The weekend after New Ways Ministry’s Eighth National Symposium, “Justice and Mercy Shall Kiss: LGBT Catholics in the Age of Pope Francis,” I was reading an op-ed essay in the New York Times, and my mind reeled back to that meeting held in Chicago on the last weekend of April.
I was surprised that the essay would conjure up a memory of the symposium, since, on the surface, the text had nothing to do with Catholic or LGBT issues. Yet, on another level, I saw the essay was, in fact, speaking to the core of the Catholic LGBT conversation–or, perhaps, I should say lack of conversation.
The op-ed essay in question was entitled “How Censorship Works,” and it was written by a Ai Weiwei, a Chinese artist, whose name had recently been removed from several of his works by government officials at exhibitions in Beijing and Shanghai. The essay is an insightful analysis of the ways that censorship operates in a contemporary culture which seems to prize and valorize free expression.
The relationship between the L.G.B.T. Catholic community and the Catholic Church in the United States has been at times contentious and combative, and at times warm and welcoming. Much of the tension characterizing this complicated relationship results from a lack of communication and, sadly, a good deal of mistrust, between L.G.B.T. Catholics and the hierarchy. What is needed is a bridge between that community and the church.
I invite you to walk with me on that important bridge. To that end, I would like to reflect on both the church’s outreach to the L.G.B.T. community and the L.G.B.T. community’s outreach to the church. Because good bridges take people in both directions.
Source: America Magazine
Last month, one of Commonweal magazine’s cover features was a pair of articles from two theologians on the topic “The Church and Transgender Identity: Some Cautions, Some Possibilities.” The theologians were David Cloutier, associate professor of theology at the Catholic University of America and the author of Walking God’s Earth: The Environment and Catholic Faith (Liturgical Press); and Luke Timothy Johnson, emeritus Woodruff Professor of New Testament and Christian Origins at Emory University and the author of The Revelatory Body: Theology as Inductive Art (Eerdmans).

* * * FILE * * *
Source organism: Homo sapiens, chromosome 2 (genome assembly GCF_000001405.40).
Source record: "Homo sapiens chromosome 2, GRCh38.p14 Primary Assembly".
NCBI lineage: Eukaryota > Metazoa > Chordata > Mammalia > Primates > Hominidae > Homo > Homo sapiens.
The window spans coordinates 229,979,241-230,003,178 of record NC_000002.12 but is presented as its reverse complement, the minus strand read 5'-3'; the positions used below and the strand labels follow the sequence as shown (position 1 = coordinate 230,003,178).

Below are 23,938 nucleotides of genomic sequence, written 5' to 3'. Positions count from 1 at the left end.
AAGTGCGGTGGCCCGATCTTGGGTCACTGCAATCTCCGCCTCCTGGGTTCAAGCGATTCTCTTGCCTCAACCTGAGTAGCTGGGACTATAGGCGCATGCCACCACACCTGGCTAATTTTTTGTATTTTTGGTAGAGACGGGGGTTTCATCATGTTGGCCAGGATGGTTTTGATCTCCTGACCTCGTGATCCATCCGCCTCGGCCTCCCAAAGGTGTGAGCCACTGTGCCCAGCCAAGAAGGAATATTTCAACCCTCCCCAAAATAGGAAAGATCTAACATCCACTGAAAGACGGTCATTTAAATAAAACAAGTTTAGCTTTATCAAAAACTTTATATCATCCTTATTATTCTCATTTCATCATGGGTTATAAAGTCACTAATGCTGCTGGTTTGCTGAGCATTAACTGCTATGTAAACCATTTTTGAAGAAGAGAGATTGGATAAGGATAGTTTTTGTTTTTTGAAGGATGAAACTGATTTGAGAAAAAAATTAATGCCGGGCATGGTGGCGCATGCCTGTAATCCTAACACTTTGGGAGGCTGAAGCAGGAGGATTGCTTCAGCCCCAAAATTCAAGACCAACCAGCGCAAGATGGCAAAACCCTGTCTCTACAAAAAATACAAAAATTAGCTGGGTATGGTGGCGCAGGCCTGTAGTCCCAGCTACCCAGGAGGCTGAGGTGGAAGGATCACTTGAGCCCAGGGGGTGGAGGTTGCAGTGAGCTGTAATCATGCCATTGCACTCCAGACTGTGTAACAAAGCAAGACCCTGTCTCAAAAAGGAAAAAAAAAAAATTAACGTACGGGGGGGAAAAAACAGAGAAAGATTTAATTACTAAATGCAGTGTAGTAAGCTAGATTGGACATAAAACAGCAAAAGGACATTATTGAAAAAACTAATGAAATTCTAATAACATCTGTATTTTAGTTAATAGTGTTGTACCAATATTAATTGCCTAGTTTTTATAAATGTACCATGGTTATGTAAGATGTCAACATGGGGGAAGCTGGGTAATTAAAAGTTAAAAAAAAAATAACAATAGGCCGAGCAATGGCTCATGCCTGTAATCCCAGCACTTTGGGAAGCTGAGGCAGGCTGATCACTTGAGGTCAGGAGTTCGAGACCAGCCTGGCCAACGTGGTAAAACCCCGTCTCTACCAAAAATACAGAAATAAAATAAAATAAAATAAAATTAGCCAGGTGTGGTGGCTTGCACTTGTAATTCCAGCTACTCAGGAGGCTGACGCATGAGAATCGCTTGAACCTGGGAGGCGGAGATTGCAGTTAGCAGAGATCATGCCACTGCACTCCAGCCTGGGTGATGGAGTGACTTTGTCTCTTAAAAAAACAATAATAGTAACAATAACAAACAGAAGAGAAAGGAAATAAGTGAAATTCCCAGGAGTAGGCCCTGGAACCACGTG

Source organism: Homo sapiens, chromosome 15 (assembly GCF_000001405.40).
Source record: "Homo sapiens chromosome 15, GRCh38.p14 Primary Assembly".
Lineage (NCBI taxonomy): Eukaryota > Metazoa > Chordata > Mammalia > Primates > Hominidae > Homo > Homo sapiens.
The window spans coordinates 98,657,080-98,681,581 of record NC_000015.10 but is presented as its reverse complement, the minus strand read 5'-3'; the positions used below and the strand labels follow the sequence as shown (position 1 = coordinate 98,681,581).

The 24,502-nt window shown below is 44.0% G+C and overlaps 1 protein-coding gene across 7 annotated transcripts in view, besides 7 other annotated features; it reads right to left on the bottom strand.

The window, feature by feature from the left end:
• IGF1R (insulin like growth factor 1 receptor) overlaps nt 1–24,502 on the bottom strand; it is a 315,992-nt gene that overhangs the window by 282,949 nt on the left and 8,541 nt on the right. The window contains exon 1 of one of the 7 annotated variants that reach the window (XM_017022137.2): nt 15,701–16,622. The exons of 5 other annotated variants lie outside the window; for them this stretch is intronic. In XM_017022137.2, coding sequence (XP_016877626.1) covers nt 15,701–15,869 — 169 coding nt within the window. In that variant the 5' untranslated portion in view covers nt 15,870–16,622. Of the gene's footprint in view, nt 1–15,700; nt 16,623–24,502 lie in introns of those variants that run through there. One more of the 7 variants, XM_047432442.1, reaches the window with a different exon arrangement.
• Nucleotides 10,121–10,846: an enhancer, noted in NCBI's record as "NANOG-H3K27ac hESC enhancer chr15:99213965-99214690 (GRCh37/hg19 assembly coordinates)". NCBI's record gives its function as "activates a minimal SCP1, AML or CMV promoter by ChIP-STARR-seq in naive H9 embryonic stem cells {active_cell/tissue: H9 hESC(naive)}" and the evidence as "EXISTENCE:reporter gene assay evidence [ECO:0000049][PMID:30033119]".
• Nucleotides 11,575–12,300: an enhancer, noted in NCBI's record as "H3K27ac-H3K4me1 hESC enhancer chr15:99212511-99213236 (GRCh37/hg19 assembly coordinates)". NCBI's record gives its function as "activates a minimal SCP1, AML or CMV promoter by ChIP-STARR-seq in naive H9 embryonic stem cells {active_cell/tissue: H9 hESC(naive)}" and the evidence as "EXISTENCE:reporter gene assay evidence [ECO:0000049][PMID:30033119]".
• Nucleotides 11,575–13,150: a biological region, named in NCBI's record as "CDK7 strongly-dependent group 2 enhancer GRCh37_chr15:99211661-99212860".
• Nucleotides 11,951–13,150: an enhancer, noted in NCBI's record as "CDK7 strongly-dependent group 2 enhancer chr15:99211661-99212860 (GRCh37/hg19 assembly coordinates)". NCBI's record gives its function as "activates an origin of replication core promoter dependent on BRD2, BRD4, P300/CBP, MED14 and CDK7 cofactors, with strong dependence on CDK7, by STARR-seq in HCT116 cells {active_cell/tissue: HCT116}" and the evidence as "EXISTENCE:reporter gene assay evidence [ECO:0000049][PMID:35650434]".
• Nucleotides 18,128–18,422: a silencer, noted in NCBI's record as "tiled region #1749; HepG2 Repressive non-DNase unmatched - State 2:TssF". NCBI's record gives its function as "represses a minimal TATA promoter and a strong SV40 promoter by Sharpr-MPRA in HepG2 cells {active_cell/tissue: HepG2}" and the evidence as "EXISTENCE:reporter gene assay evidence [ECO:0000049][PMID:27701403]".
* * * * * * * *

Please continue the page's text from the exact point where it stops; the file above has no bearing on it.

In today’s post, Bondings 2.0 will present Cloutier’s argument, and tomorrow we will present Johnson’s perspective.
If we think of the pairing of these two articles as representing a pro and con position, Cloutier’s essay would have to be put into the con column. I’m not sure that this is a totally fair assessment, though, for while Cloutier clearly questions a lot of transgender discourse, another dimension that comes through his essay is some sensitivity to people who identify as transgender. He seems interested in finding a way that understands and respects them, even though it is obvious that he does not approve of what he sees as underlying assumptions of a lot of transgender equality rationales.
Source: Bondings 2.0
In her sermon on the last Sunday of Black History Month, the Rev. Maria Swearingen preached about her belief that black lives, “queer lives,” and immigrant lives matter.
And since it also was Transfiguration Sunday, she pointed to the story in the Gospel of Matthew where God declared Jesus “beloved.” That is a term, she said, that can be used for everyone.
They met on OkCupid. At the time, Constantino Khalaf, now 37, lived in New York City, and David Khalaf, now 39, lived in Los Angeles. But the distance didn’t faze them. The couple, now married, had found two shared traits in each other: They were both Christian, and they were both waiting until marriage to have sex.
“You can use sex to control someone or denigrate a person. Or you can use sex to say something beautiful like ‘I love you,'” Constantino Khalaf said. “Sex can be used to say ‘I am yours, you are mine’ — the idea of a marriage covenant.”
Their beliefs in sex are rooted in a theology of marriage that reserves sexual intimacy until they make that sacred covenant. In a traditional evangelical sexual ethic, virginity is meant to be a gift for your partner after the sacred marriage covenant — a belief that is interpreted to be a biblical directive.
Read more at NBC News
Hatred, violence and exclusion are not Christian. It follows that nor is homophobia. Here is some good news on combating faith based homophobia from a Caribbean bishop:
Bishop Holder for support of LGBT
ONE OF THE REGION’S most prominent Christian leaders has denounced the actions of members of the faith who ridicule and condemn those in the lesbian, gay, bisexual, and transgender (LGBT) community.
At a press conference yesterday, he held fast to the province’s position that every human being should be treated as a child of God irrespective of their sexual orientation.
And he described as “sad” Christians who ridiculed other human beings and “give the impression that they are children of the devil and not children of God”. (WILLCOMM)
– See more at : NationNews Barbados
The experience of LGBTQ people in the church is often fraught with conflict. When a person comes out, their newfound safety in God comes often at the expense of safety within their community. To […]